60% of the Cascade Ranger District of the Boise National Forest burned last year. 90% of the Payette National Forest has burned since 1985. Almost none of the burned areas will ever be replanted.

    I would gladly have watched my cabin burn last summer if that would have prevented my trees from burning. I can replace the cabin in one season. I’m not going to live long enough to see 100 year old trees replaced. You have no idea of how many squirrels burned last year. I guess better a quick death by fire than slow death by starvation. This may be an inholding of the National Forest now, but it was private property before the Forest Service was formed.

    I think it would cost the taxpayer far less if they put the fires out quickly and didn’t have to spend so much on having crews camped out and watching the fires burn. Fire can still be used as a managment tool with the right conditions and thinning before burning. Managing our forests by just letting them burn is not very responsible.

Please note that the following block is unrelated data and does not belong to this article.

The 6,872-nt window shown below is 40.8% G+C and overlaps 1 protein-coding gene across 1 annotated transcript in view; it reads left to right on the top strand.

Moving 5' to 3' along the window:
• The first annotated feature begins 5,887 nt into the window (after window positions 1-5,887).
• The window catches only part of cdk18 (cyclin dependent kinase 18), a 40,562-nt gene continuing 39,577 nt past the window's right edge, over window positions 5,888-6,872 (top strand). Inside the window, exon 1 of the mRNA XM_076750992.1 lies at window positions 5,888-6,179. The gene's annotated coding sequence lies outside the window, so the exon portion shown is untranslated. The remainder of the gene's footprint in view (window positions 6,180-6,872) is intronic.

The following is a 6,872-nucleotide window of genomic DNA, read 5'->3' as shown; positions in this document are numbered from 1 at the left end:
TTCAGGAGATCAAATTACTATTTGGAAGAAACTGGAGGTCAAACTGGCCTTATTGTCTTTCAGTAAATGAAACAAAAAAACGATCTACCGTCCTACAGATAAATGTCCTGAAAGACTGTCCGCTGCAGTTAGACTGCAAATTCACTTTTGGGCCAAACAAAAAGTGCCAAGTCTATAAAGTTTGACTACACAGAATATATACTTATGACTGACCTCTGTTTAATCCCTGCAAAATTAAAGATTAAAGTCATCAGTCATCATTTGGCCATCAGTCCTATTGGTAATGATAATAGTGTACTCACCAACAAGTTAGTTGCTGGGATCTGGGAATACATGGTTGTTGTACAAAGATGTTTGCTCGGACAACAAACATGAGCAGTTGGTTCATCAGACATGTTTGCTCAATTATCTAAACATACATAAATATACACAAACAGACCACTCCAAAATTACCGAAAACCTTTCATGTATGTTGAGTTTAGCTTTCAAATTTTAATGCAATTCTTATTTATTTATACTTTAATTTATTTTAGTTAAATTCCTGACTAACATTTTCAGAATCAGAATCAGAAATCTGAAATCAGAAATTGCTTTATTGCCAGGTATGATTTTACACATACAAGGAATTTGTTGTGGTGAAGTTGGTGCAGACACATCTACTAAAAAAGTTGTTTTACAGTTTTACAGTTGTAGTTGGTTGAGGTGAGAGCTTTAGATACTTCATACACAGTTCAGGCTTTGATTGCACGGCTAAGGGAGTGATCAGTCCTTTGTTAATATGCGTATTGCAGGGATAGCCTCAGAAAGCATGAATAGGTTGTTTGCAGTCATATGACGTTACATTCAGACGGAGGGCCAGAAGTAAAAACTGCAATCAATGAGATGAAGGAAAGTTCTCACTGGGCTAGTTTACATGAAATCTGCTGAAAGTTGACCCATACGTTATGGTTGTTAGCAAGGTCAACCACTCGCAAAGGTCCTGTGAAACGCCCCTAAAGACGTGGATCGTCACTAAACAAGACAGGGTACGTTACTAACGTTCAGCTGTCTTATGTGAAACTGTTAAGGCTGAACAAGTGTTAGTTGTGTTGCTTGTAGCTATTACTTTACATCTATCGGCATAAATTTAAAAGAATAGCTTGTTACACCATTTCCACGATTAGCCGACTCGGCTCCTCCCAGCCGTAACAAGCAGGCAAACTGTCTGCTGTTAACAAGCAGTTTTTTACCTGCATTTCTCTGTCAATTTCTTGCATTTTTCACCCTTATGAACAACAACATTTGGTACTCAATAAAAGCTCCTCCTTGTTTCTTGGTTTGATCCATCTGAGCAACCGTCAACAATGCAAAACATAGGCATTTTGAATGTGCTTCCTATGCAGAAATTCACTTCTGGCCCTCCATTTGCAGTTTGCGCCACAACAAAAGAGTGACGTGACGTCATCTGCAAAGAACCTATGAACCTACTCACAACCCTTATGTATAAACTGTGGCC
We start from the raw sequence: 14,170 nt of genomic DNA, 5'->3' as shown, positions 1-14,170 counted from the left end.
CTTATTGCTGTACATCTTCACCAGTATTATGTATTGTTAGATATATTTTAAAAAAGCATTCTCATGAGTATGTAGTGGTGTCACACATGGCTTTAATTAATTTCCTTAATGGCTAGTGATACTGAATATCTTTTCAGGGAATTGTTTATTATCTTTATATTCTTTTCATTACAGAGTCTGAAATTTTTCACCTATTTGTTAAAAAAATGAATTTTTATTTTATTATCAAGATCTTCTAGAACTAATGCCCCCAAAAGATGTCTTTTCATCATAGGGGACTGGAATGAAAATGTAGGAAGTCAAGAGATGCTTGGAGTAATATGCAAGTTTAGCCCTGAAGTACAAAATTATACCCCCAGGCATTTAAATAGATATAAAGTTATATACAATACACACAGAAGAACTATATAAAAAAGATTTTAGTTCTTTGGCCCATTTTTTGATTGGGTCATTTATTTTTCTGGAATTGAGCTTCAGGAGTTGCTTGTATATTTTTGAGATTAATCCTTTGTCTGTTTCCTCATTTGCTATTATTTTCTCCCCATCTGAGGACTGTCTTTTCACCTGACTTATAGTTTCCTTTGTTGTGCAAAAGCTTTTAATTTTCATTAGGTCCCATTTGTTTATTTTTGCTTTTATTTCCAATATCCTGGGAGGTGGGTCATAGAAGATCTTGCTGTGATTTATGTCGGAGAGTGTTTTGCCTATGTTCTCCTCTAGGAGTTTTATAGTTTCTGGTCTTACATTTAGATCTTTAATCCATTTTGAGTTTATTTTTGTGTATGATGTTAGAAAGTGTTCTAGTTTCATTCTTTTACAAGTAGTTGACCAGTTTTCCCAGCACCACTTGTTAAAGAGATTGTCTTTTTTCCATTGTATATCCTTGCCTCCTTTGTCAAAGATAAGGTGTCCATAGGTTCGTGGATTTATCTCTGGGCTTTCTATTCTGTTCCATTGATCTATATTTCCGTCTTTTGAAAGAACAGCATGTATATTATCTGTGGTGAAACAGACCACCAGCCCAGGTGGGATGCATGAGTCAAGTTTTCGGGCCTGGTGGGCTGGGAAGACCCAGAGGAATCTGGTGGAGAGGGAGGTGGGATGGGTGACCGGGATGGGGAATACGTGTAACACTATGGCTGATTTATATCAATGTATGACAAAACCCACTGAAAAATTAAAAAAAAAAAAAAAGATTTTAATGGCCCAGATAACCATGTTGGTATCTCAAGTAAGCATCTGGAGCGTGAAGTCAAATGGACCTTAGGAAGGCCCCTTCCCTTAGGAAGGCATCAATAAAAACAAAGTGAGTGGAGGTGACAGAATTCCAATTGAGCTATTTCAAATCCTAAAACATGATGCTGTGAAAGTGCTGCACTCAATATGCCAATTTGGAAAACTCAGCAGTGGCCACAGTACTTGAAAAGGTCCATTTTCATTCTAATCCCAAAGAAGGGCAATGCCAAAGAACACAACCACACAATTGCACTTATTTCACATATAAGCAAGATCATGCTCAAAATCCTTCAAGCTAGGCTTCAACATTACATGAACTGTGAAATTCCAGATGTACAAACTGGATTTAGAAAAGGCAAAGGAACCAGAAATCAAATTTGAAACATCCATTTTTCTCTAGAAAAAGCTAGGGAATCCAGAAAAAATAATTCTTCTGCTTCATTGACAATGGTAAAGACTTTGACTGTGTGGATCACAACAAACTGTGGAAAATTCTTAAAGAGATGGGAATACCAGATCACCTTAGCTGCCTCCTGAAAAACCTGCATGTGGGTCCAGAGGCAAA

4. Yep. Let it all burn. Let the enviro-whackos burn in their own man-made tree-hugging hell. Let billions upon billions of dollars burn up and add billions of tons of bad stuff to our air.

    Because chinese, venezuelan, canadian, mexican, bolivian, russian and brazillian loggers have to eat too. After all, we know they’ll do a much better job of clear cutting their forests than the good ol’ american worker ever could.

    Oh yeah, how ’bout all them spotted owls and fish we were protecting from loggers? I don’t know for sure, but I hear dying in a fire is a terrible way to go, even if you’re just a cute cripsy critter.

    The road to hell is paved with good intentions, and 2007, 2000, 1994, 1987 were all years of “HELL ON EARTH”.

    BTW, many of those trees you do-gooding assholes let burn were hundreds to thousands of years old.